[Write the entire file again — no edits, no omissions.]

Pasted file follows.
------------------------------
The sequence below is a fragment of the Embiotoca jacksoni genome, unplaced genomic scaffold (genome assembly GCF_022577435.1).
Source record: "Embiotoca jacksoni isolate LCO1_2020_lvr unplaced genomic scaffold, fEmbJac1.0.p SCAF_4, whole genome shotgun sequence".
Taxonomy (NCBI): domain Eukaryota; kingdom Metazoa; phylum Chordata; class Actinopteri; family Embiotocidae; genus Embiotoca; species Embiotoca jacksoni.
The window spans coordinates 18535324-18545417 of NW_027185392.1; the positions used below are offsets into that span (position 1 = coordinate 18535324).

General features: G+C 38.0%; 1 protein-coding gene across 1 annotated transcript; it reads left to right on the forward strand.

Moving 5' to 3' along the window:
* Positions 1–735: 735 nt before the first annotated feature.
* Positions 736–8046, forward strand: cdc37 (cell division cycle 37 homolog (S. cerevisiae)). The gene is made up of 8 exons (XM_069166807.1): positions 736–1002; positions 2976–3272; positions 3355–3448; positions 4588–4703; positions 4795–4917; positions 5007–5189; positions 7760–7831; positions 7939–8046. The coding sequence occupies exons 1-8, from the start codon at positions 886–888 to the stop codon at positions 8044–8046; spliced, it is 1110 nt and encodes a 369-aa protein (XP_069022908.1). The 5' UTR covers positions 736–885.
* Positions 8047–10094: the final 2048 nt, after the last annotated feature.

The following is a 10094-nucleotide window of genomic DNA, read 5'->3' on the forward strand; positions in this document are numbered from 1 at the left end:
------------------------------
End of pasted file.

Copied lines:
The sequence below is a fragment of the Embiotoca jacksoni genome, unplaced genomic scaffold (genome assembly GCF_022577435.1).
Source record: "Embiotoca jacksoni isolate LCO1_2020_lvr unplaced genomic scaffold, fEmbJac1.0.p SCAF_4, whole genome shotgun sequence".
Taxonomy (NCBI): domain Eukaryota; kingdom Metazoa; phylum Chordata; class Actinopteri; family Embiotocidae; genus Embiotoca; species Embiotoca jacksoni.
The window spans coordinates 18535324-18545417 of NW_027185392.1; the positions used below are offsets into that span (position 1 = coordinate 18535324).

General features: G+C 38.0%; 1 protein-coding gene across 1 annotated transcript; it reads left to right on the forward strand.

Moving 5' to 3' along the window:
* Positions 1–735: 735 nt before the first annotated feature.
* Positions 736–8046, forward strand: cdc37 (cell division cycle 37 homolog (S. cerevisiae)). The gene is made up of 8 exons (XM_069166807.1): positions 736–1002; positions 2976–3272; positions 3355–3448; positions 4588–4703; positions 4795–4917; positions 5007–5189; positions 7760–7831; positions 7939–8046. The coding sequence occupies exons 1-8, from the start codon at positions 886–888 to the stop codon at positions 8044–8046; spliced, it is 1110 nt and encodes a 369-aa protein (XP_069022908.1). The 5' UTR covers positions 736–885.
* Positions 8047–10094: the final 2048 nt, after the last annotated feature.

The following is a 10094-nucleotide window of genomic DNA, read 5'->3' on the forward strand; positions in this document are numbered from 1 at the left end: